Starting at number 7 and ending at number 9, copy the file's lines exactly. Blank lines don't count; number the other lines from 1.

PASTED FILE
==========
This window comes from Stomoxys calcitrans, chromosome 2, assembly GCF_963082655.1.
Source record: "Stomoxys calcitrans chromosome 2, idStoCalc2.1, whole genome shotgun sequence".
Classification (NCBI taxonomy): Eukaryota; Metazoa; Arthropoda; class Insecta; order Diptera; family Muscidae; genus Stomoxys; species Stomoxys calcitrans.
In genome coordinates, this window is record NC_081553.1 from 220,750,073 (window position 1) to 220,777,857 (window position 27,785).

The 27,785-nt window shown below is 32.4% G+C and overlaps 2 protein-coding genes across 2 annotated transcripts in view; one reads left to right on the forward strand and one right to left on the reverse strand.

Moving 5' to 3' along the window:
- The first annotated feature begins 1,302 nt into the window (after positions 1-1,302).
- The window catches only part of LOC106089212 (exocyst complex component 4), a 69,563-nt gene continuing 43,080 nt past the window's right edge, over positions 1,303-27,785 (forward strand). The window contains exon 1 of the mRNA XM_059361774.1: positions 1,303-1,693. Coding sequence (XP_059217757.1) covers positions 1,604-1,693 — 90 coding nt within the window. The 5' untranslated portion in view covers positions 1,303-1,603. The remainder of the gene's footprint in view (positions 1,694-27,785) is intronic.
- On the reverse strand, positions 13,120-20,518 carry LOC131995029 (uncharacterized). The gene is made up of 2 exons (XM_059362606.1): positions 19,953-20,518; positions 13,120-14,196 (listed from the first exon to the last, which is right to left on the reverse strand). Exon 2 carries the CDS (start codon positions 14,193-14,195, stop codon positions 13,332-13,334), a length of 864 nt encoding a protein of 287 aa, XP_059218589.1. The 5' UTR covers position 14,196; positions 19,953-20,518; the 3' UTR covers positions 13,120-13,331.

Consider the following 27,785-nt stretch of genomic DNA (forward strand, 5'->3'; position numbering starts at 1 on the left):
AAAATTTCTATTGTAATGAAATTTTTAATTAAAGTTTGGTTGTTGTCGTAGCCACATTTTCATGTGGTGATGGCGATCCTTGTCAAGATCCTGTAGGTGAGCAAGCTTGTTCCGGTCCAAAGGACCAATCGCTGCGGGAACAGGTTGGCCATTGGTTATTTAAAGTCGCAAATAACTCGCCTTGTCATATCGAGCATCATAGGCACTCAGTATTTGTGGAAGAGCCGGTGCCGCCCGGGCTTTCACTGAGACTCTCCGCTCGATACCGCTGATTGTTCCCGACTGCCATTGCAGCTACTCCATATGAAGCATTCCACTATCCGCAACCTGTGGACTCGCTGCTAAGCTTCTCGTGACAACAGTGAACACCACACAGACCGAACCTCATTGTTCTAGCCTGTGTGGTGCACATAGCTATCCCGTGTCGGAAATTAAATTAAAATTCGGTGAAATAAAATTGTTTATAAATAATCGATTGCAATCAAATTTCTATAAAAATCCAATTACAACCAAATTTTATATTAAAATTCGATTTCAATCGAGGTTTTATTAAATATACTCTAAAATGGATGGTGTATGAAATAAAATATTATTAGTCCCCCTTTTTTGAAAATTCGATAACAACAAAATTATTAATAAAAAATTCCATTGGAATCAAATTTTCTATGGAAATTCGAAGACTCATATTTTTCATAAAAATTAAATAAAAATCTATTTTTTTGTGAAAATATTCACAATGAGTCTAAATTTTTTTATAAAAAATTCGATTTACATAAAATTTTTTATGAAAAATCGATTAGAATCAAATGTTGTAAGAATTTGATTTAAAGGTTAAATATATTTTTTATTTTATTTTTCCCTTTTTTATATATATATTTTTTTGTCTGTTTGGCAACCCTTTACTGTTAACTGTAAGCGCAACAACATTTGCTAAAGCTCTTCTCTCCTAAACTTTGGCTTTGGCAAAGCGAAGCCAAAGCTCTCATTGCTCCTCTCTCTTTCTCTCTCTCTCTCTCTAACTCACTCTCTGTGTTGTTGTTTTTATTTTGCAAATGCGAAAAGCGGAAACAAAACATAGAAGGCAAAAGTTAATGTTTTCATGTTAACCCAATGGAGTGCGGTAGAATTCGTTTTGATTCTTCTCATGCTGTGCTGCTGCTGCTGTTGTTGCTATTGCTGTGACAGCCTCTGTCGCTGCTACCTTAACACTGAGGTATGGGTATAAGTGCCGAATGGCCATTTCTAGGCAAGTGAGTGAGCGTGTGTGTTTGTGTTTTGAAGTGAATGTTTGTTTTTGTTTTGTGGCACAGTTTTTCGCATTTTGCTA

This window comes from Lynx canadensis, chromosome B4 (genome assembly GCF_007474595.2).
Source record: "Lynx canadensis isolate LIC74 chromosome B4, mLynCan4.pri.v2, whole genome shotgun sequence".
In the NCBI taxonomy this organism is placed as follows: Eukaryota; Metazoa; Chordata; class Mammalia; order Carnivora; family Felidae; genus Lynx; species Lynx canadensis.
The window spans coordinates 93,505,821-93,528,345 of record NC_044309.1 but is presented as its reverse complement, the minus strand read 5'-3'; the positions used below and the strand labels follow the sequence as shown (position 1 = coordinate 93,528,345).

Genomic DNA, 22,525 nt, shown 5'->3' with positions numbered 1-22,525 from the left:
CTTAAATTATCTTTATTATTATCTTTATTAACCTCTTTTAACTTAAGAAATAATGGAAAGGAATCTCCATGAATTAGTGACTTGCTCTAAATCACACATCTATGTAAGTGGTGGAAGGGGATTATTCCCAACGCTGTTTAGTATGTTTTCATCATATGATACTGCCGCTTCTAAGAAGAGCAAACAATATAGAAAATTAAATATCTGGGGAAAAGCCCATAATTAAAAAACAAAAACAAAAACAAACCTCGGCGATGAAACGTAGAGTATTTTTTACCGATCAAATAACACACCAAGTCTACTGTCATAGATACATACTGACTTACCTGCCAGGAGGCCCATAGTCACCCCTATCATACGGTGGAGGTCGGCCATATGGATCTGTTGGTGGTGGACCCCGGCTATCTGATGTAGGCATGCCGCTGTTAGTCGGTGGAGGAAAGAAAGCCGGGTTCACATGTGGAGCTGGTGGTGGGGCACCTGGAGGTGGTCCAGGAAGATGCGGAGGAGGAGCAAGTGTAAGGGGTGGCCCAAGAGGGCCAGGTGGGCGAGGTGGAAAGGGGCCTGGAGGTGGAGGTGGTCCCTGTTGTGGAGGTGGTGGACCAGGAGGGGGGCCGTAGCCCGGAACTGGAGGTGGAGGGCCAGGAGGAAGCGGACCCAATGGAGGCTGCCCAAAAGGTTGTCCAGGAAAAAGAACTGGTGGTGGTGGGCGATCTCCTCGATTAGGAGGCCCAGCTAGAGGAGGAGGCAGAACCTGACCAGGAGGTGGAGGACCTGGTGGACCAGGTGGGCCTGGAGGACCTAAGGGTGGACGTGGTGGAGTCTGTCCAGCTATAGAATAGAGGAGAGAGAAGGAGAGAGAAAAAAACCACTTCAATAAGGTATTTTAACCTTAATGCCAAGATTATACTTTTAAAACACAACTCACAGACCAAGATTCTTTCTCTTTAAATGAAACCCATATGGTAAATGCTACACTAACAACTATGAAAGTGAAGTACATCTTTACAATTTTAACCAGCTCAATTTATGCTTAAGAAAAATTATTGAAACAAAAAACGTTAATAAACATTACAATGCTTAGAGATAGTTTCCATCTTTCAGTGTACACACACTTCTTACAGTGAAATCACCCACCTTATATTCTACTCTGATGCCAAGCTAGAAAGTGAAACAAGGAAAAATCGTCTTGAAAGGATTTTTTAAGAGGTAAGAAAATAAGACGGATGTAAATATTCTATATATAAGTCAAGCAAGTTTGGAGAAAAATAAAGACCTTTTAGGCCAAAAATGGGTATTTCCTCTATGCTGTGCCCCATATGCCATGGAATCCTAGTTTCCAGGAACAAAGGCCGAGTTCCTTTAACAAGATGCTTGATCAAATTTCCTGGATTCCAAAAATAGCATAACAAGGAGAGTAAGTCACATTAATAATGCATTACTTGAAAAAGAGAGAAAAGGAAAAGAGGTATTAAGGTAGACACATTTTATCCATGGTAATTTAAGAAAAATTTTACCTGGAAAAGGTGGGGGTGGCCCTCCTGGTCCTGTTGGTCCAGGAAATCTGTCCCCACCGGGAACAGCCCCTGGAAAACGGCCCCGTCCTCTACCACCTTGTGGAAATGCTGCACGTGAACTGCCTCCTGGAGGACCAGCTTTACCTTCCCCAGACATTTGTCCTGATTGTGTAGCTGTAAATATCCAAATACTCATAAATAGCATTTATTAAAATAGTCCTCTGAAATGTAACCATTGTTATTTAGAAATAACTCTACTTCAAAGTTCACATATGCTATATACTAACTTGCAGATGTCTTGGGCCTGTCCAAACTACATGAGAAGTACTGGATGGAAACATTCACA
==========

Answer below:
- The first annotated feature begins 1,302 nt into the window (after positions 1-1,302).
- The window catches only part of LOC106089212 (exocyst complex component 4), a 69,563-nt gene continuing 43,080 nt past the window's right edge, over positions 1,303-27,785 (forward strand). The window contains exon 1 of the mRNA XM_059361774.1: positions 1,303-1,693. Coding sequence (XP_059217757.1) covers positions 1,604-1,693 — 90 coding nt within the window. The 5' untranslated portion in view covers positions 1,303-1,603. The remainder of the gene's footprint in view (positions 1,694-27,785) is intronic.
- On the reverse strand, positions 13,120-20,518 carry LOC131995029 (uncharacterized). The gene is made up of 2 exons (XM_059362606.1): positions 19,953-20,518; positions 13,120-14,196 (listed from the first exon to the last, which is right to left on the reverse strand). Exon 2 carries the CDS (start codon positions 14,193-14,195, stop codon positions 13,332-13,334), a length of 864 nt encoding a protein of 287 aa, XP_059218589.1. The 5' UTR covers position 14,196; positions 19,953-20,518; the 3' UTR covers positions 13,120-13,331.